On 23 and 24 December 2013, the Department of AIDS Control (DAC), India, in collaboration with the CDC and FHI360 organised a capacity building workshop on ethics in HIV/AIDS research with a special focus on the Indian context. The event was attended by a broad spectrum of stakeholders in HIV/AIDS research in India.
With such a broad audience to cater to, the event looked at the ethical issues of HIV/AIDS research from a multidisciplinary outlook with a view to integrating the skills and research demands of the participants. Richard Cash, senior lecturer on Global Health in the Department of Global Health and Population of the Harvard School of Public Health, and a visiting faculty at the Public Health Foundation of India added a unique touch to the programme by inviting the participants to an open debate by launching discussions around “case scenarios” with complex ethical considerations. Personally speaking, these participatory sessions transformed the workshop into a two-way, interactive learning experience, which has left a deep impression on me. Workshops on ethics always run the risk of becoming a one way, didactic affair where the participants are just passive observers. This strength of the current workshop was that it transformed into a two way learning affair for all concerned. The participants gained from the speakers’ knowledge and the speakers gained insights and perspectives into the concerns and demands of the ground level researchers in India.
HIV/AIDS is a complex topic and is an extremely culturally nuanced issue in a traditionally conservative and heterogeneous Indian cultural background. Research in HIV/AIDS in India has to deal not only with research ethics and legal questions, but also with a subtle, yet undeniable, cultural connotation. Prickly issues like morality and personal biases in sexuality research were dealt with, and often, the participants, who represented a cross-section of the HIV/AIDS researchers in India, came up with their personal experiences and anecdotes that further enriched the discussions.
Another aspect that created a lot of controversy and debate was providing compensation to participants of clinical trials. Heated debates were held on degrees of compensation and where compensation ended and inducement began. What added to the controversy was that financial compensation could be construed as a method of inducement, especially in the developing world, where implementation and understanding of ethical and legal frameworks might be lax. Case studies from South Africa were presented that dealt with not only these issues, but also the difficult question of post trial provision of treatment and tried to answer the question of a researcher’s debt to the society he worked in. At the time of the event, India was facing a strange situation of suspended animation of clinical trials as the Supreme Court was deliberating on the issues of compensation to clinical trial participants. This was a timely debate that integrated many of the social, ethical, financial, and legal questions that are often overlooked in the rush to talk about the impact of a clinical trial.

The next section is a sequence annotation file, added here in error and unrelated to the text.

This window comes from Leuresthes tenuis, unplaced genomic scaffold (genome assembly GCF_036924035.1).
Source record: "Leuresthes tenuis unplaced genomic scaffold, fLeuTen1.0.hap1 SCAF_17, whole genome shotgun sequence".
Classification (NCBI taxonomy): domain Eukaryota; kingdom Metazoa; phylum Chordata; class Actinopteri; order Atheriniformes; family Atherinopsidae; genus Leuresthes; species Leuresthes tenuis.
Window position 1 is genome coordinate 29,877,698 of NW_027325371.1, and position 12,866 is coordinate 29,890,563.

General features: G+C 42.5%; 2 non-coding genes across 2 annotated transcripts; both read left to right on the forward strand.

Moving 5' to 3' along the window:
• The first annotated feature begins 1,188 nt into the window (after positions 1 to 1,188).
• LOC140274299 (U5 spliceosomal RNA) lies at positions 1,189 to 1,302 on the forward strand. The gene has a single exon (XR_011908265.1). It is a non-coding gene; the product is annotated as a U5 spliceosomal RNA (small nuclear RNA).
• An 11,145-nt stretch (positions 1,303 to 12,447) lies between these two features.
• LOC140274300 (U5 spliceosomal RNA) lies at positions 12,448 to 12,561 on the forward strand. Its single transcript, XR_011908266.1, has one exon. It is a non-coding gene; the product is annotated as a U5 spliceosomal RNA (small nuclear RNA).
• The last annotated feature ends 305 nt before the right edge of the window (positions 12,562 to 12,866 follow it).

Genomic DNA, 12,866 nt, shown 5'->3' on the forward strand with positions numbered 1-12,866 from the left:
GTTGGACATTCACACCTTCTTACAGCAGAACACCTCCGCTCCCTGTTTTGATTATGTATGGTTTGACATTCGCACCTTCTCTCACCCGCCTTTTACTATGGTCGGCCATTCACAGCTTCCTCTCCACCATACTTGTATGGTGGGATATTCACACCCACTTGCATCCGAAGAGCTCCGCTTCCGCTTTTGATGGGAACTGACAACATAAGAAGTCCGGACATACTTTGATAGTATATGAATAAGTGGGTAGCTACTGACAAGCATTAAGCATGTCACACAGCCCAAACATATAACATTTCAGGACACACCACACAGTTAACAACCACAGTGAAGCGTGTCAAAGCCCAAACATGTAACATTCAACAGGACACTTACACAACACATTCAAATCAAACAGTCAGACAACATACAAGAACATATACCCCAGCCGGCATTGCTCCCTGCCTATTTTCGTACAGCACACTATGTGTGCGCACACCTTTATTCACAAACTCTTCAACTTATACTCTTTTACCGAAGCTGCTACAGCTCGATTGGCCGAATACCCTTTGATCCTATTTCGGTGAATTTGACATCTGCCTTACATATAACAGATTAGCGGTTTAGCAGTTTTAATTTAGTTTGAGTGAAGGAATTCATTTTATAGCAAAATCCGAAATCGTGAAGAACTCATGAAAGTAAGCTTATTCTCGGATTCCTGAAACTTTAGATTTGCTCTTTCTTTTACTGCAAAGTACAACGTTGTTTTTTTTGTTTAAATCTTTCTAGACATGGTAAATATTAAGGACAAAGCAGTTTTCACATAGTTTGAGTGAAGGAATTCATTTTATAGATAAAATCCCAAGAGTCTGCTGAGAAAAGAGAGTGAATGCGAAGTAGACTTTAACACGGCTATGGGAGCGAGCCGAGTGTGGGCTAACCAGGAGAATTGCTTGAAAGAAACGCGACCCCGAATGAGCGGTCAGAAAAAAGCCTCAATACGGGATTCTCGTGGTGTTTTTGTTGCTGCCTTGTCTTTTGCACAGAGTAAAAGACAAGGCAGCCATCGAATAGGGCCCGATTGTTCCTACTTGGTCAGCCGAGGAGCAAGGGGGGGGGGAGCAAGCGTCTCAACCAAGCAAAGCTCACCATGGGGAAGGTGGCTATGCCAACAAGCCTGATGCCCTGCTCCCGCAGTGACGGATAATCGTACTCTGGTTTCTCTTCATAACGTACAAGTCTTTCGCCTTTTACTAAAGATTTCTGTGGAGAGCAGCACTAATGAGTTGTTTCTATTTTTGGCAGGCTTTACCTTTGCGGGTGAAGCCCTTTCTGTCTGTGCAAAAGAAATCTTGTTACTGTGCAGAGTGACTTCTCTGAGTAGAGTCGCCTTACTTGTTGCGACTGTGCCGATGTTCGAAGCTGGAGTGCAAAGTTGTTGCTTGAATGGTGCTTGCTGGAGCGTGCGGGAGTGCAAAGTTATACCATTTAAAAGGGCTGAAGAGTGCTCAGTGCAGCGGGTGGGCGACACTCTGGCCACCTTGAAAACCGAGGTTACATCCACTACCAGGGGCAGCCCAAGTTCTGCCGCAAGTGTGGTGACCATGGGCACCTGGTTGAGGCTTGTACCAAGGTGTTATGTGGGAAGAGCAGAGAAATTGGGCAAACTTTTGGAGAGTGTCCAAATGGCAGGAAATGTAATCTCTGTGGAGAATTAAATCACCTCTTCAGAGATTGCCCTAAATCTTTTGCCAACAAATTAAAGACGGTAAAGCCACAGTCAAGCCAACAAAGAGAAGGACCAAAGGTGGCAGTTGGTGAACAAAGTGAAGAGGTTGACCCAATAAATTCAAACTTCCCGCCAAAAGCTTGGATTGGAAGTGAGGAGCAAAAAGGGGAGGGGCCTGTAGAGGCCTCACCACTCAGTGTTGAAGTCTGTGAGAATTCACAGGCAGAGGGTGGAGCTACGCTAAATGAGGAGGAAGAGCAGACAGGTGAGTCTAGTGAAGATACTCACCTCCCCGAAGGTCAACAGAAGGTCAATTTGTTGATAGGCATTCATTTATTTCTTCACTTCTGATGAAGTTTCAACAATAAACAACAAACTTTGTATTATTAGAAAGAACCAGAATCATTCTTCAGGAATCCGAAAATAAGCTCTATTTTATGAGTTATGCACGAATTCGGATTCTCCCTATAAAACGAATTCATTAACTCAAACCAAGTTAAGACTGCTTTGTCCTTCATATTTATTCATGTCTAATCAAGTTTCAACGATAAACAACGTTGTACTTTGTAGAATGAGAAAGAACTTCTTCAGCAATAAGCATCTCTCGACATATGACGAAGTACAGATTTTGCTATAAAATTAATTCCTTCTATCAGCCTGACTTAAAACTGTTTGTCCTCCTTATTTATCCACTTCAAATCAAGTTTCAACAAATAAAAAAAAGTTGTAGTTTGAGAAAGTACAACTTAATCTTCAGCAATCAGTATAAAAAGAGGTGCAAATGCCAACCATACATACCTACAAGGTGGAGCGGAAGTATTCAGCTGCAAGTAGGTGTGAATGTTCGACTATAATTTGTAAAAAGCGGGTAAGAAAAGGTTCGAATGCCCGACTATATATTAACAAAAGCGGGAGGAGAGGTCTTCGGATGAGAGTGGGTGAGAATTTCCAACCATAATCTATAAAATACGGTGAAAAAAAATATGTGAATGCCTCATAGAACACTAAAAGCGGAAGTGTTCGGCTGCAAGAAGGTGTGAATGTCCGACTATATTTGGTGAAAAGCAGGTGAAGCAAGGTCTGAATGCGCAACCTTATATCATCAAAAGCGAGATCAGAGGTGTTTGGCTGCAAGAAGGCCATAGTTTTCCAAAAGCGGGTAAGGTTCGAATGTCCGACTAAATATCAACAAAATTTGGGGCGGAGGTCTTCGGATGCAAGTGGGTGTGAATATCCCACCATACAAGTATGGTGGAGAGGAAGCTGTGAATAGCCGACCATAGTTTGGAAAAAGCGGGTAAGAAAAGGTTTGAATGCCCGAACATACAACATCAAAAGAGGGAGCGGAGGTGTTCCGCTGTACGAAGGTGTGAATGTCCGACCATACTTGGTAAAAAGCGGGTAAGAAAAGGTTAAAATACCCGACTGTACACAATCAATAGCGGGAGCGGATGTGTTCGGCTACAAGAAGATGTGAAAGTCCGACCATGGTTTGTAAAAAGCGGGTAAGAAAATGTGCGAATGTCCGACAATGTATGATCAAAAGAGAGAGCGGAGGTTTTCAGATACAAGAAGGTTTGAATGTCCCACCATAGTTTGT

For students of public health like me, this was a wonderful opportunity to interact with a great group of thinkers and doers. The event helped us deal with a lot of ethical and moral questions we all had; but, at the same time, it also raised a number of questions whose answers we have to pursue in the days to come. The success of the event was in the fact that it got together researchers and thinkers on the same platform and led to a brilliant amalgamation of ideas.
The workshop left us with the take home message that research is never divorced from social-economic-cultural consequences. The group also agreed that in certain cases ethical questions needed to be resolved keeping the local cultural context in mind. A “one-size-fits-all” solution for ethical quandaries might feel like an attractive option, but it is usually not that easy and in certain cases might actually backfire. Cultural nuances in issues like sexuality, gender biases, economic compensation, and consent needed to be highlighted. Another emerging theme was the futility of simply “informed” consent, as that still appeared to be a one-way traffic. The need to focus on “understood” consent, where the participant was actively involved in comprehending the portent of the information rather than just being a passive recipient of information was stressed. An underlying theme of almost all discussions was to stay true to the four foundations of ethical research: non-maleficence, beneficence, justice, and autonomy.
I declare that I have read and understood the BMJ Group policy on declaration of interests and I have no relevant interests to declare.
Pranab Chatterjee is a resident (PGY-2) in the Department of Community Medicine at the University College of Medical Sciences in New Delhi, India.